For years we have been told that Australia’s visa system is world-leading because it provides the economy with vital skills and plugs so-called critical labour shortages.
This view is generally based on a superficial examination of Australia’s permanent migration program, whereby the ‘skilled’ stream accounts for around two-thirds of the intake:
The reality paints an entirely different picture.
First, around half of the ‘skilled’ stream actually comprises unskilled family members (spouses and children) of the primary skilled applicant. Accordingly, only around 30% of Australia’s total migration program is actually ‘skilled’, according to the Productivity Commission:
..within the skill stream, about half of the visas granted were for ‘secondary applicants’ — partners (who may or may not be skilled) and dependent children… Therefore, while the skill stream has increased relative to the family stream, family immigrants from the skill and family stream still make up about 70 per cent of the Migration Programme (figure 2.8)…
Primary applicants tend to have a better fiscal outcome than secondary applicants — the current system does not consider the age or skills of secondary applicants as part of the criteria for granting permanent skill visas…
Second, most ‘skilled’ migrants have gone into areas that are already oversupplied with workers, such as accounting, engineering or IT. Therefore, the visa system is failing to alleviate actual skill shortages (see here).
Third, the actual pay rates of ‘skilled’ migrants is less than the typical Australian worker, suggesting most are working in lower-skilled and lower-paid jobs.
Evidence for this claim is contained in the Department of Home Affairs’ Continuous Survey of Australia’s Migrants, which revealed that the median full-time salary 18 months after being granted a skilled visa was just $72,000 in 2016, below the population median of $72,900.
This is particularly noteworthy given the population median income includes unskilled workers, which obviously pulls the population median figure down. In fact, if skilled visa holders were compared only against skilled Australians, then the pay gap would likely be very large.
Related to the above, the fourth and final problem is that many ‘skilled’ migrants cannot find work in their nominated field, leaving them either unemployed or underemployed. This has been evidenced by various academic studies, including here, here, and here.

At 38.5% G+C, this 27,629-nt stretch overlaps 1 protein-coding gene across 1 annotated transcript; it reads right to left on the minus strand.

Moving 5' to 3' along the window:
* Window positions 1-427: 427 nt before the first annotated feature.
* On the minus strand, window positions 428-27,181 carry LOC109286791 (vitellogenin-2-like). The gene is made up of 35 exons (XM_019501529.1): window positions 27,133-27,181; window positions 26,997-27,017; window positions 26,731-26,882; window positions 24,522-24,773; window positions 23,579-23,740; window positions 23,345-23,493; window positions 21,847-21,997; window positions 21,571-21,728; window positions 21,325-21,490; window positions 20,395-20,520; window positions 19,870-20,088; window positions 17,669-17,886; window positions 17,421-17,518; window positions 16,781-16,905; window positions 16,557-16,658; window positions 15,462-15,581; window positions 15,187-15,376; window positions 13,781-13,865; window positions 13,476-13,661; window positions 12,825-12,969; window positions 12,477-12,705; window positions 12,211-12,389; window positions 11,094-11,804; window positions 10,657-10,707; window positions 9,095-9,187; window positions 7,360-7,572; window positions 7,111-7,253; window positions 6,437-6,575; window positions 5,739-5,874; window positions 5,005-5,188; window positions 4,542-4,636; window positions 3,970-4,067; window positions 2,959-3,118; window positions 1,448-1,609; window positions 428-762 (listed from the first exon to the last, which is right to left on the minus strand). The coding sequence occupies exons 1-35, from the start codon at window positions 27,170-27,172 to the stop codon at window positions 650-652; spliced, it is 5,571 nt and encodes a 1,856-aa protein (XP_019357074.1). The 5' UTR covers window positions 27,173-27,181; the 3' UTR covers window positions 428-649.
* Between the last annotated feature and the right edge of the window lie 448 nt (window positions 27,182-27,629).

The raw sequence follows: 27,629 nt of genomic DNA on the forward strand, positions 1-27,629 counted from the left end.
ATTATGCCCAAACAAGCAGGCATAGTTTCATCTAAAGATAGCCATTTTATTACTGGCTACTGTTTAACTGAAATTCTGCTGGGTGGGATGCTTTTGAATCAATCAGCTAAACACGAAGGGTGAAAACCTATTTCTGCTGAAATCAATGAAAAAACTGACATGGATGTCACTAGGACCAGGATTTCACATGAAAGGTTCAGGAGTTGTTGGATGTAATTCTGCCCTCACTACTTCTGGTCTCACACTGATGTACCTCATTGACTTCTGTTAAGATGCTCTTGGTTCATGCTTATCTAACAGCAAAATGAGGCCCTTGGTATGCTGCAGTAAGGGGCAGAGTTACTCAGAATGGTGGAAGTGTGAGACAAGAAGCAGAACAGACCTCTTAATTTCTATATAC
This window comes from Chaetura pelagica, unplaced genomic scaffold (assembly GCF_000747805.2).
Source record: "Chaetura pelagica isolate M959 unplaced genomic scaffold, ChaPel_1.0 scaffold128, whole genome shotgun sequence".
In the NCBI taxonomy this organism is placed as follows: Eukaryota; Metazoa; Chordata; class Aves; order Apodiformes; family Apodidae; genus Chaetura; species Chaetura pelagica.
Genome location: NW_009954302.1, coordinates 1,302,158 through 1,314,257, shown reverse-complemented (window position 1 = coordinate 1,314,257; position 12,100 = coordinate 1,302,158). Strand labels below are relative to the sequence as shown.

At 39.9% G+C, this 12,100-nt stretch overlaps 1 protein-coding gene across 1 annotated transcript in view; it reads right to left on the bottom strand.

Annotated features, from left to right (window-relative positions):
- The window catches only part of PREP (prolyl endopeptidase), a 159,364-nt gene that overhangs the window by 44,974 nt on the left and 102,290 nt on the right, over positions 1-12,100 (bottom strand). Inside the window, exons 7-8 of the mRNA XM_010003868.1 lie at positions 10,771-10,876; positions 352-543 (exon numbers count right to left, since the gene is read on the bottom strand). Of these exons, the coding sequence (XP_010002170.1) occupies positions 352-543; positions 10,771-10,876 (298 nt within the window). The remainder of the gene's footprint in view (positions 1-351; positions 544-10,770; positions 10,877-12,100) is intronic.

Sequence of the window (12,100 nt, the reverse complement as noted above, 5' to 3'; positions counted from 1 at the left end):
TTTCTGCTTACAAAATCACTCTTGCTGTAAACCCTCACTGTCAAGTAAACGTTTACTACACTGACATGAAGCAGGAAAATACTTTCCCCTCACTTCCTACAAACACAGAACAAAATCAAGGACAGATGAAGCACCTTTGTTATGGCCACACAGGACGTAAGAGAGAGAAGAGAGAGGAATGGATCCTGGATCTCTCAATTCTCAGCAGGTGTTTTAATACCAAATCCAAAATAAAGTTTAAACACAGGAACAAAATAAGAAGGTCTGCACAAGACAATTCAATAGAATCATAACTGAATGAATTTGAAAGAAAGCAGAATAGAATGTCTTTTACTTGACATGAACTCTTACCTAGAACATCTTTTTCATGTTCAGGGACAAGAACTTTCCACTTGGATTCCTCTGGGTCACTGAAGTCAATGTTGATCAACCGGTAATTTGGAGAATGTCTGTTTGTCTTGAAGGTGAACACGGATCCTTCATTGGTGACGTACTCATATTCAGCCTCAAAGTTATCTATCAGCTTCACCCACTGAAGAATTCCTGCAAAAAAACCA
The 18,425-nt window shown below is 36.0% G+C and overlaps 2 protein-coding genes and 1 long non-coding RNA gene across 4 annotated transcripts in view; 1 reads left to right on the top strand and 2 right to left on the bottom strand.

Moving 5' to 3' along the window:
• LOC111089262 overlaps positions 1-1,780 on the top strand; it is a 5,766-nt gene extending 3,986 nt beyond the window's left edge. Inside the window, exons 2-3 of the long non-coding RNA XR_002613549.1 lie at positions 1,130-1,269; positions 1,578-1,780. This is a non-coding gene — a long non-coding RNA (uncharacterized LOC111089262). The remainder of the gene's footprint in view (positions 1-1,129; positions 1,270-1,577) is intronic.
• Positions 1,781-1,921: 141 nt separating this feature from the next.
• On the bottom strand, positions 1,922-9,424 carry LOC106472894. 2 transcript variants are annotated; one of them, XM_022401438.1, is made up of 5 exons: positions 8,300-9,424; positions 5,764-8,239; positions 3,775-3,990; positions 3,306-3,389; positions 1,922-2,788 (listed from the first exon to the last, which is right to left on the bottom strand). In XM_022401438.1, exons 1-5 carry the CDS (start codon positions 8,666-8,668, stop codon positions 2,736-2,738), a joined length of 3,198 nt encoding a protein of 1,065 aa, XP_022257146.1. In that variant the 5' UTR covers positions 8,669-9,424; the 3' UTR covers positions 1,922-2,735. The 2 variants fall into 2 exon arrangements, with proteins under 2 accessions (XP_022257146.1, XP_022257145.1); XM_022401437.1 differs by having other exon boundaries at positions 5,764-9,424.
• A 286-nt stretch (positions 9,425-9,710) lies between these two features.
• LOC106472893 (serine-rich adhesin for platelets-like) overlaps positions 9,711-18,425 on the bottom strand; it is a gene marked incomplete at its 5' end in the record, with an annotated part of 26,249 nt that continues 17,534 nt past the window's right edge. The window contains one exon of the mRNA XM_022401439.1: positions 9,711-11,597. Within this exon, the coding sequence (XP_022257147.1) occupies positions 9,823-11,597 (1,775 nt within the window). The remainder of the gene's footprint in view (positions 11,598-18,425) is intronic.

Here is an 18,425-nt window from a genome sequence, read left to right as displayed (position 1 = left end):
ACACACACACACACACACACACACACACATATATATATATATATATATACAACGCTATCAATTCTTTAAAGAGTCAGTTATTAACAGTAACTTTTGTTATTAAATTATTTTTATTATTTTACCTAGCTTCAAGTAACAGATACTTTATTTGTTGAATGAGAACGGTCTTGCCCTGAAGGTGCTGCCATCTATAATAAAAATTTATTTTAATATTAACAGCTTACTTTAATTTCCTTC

The anecdotal evidence of ‘skilled’ migrants struggling to secure work is also piling up. Consider the below recent examples.
Migrants who’ve settled in Australia in the last 10 years are more likely to rate career opportunities as a problem for them personally…
New migrants trying to negotiate Australia’s workforce face a litany of uphill battles: lack of skills recognition; uncertainty of work; a greater risk of vulnerability and exploitation…
Mohammad Al-Khafaji, the CEO of the Federation of Ethnic Communities Councils of Australia, says qualification recognition is just one reason migrants find it hard to gain relevant work…
“It’s making some of our doctors or engineers end up driving taxis or Ubers.”
Vageesh Malhotra has been in Australia for six months after arriving from India on a skilled migrant visa, but he is yet to find a job matching his experience.
“I’m basically working in a restaurant and that’s what I’m doing right now,” he told SBS News.
Besides working in restaurants, the sales and business development professional has also been driving for Uber.
Shady El-Agamy is a 28-year-old Egyptian migrant who was granted a 189 skilled migrant visa just nine months after applying from Cairo.
The professional skill for which Shady was selected is engineering… He believed demand for his skills must be high in Australia, but when he landed in Sydney in May of 2018, he discovered a different reality.
Not only was Shady unable to find a job in his field, but he says he never received replies from the dozens of employers and recruitment agencies he applied for work through…
Like many migrants, Shady realised his options were limited and looked for ‘temporary’ work to get by until he could land a job in his field. That job was shovelling manure at a horse stable, and a year later he’s still working the same job, barely making minimum wage. Shady is not an isolated case…
Bhavesh Patel*, a mechanical engineer from Ahmedabad has applied for numerous jobs and appeared for three interviews since arriving in Melbourne a year ago.
He is yet to find a job in his field and is currently working at a 7-Eleven store to make ends meet.
Mr Patel is one of the many recently-arrived migrants who have not found a professional job in Australia…
Skilled Occupations Lists are in over supply and therefore most recently arrived skilled migrants to Australia have not found professional jobs.
The study states the Skilled Occupations List includes “numerous professions that the government’s own Department of Employment has judged to be oversupplied, including accounting and engineering.
“As a consequence, most recently arrived skilled migrants cannot find professional jobs.”
And last but not least, here’s Example five, which profiles a permanent ‘skilled’ migrant family from Bangladesh who was unable to gain work despite leaving their homeland to fill so-called ‘skills shortages’ in human resources. Hilariously, migrant groups then called for the state government to implement an internship program to help migrants find work (at the expense of locals):
Clearly, Australia’s ‘skilled’ migrant program is failing to deliver on its initial intent, and is instead creating oversupply across the labour market, lowering wages, and crush-loading Australia’s cities.
It needs a complete overhaul.
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